Several months ago, Justice Ramday said that the new-found independence of the judiciary is derived entirely from popular support. “The courts,” he added, “are not equipped with tanks, guns and fighter planes. Their strength lies in the people… if anybody plays around with the judiciary the people will not accept it. Military coups are no longer possible and the government should therefore be able to complete its term. The rest depends on the internal political dynamics of the country within the parameters of the constitution.”

Here again the ruling coalition was singularly fortunate because the main opposition leader, Nawaz Sharif, who heads his own faction of the Muslim League, had also been humiliatingly ousted by the military. He was, therefore, as determined as the chief justice not to allow the derailment of the elected government. In the process Sharif’s reputation, perhaps unfairly, was tarnished as the leader of the ‘friendly opposition’. This restraint was the last of the three interlocking factors that has enabled the ruling coalition to muddle through its inglorious innings.

In this period, the currency has plummeted to an all-time low of Rs100 to the dollar. As of January 31 foreign exchange reserves stood at $8.7 billion – way below the minimum level of $10 billion recommended by the IMF. In addition, the country has to repay the IMF $3.4 billion in 2012-13, $3.43 billion in 2013-14 and $1.35 billion in 2014-15.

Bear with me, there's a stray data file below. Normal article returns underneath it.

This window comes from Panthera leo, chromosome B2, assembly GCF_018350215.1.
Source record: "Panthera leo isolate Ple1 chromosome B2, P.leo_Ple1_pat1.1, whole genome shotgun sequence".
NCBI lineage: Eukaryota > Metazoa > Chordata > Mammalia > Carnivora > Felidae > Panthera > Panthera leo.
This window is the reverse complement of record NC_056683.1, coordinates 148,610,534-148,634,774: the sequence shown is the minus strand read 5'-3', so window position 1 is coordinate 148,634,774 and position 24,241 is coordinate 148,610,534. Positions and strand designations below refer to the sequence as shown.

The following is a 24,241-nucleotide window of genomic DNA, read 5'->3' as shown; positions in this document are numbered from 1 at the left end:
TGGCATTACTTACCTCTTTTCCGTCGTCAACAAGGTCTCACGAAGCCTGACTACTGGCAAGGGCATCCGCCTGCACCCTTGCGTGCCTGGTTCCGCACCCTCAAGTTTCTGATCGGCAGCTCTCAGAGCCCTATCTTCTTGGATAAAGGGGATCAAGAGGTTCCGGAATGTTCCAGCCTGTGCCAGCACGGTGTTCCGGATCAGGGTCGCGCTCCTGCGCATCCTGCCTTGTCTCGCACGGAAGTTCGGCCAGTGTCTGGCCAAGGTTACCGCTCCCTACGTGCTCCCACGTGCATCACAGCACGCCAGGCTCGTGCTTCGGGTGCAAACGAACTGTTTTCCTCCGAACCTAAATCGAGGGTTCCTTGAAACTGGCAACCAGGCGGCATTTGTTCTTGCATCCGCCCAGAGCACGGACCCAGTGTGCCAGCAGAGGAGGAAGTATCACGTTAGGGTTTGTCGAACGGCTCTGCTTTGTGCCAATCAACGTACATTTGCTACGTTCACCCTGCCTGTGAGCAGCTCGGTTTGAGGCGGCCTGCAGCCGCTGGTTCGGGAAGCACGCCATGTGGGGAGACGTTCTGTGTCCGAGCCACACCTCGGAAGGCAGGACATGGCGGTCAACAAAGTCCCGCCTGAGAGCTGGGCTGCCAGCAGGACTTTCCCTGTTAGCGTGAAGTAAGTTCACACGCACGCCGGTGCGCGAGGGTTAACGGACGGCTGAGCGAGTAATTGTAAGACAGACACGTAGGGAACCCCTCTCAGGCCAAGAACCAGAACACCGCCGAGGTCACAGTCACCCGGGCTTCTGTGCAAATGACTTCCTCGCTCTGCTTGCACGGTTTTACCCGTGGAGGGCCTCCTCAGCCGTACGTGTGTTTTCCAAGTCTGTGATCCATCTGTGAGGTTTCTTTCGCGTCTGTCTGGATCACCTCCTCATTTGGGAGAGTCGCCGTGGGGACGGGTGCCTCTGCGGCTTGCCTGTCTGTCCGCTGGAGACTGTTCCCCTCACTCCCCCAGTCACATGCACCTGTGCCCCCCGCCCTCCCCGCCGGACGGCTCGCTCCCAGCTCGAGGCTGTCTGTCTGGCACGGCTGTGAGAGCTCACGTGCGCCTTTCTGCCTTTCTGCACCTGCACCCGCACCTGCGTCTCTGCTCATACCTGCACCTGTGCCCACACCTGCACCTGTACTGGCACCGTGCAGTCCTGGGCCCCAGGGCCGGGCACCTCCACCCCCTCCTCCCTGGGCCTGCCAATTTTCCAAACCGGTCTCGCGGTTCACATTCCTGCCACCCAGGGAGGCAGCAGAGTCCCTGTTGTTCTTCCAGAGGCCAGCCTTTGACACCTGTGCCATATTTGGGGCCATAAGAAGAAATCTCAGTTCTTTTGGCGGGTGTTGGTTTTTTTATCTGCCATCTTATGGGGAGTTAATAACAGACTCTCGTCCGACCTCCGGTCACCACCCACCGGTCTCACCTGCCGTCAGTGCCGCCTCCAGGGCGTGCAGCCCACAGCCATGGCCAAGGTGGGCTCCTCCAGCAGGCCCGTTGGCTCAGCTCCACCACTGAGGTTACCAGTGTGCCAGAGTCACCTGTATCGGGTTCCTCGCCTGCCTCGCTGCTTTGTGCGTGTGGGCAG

The desperate economic situation has impacted on ordinary people, who measure time by throbs of pain and anguish. Loadshedding, and consequently burgeoning unemployment, accompanied by spiralling inflation, have taken their toll. Last month, 45-year-old Muhammad Qasim of Faisalabad shot his wife and five children in their sleep and then killed himself after losing his job because of the power crisis. On average, three such heart-rending tragedies occur every single day.

For the last 65 years, Pakistan has limped on from crisis to crisis. On Wednesday the Supreme Court snuffed out an attempt by Tahirul Qadri, the self-righteous leader of the Tehreek-e-Minhajul-Quran, to replace the existing Election Commission of Pakistan with a new one. Had his petition not been rejected, it could have resulted in the postponement of the coming elections. It is not possible to predict what will happen in the weeks ahead.

The only certainty is that the government will continue to project the completion of its five-year term as a triumph for democracy. But these years have been shameful and are, undoubtedly, the lost half-decade in the country’s history.

The writer is the publisher of Criterion Quarterly. Email: iftimurshed @gmail.com

S. Iftikhar Murshed, "The lost half of a decade," The News. 2013-02-17.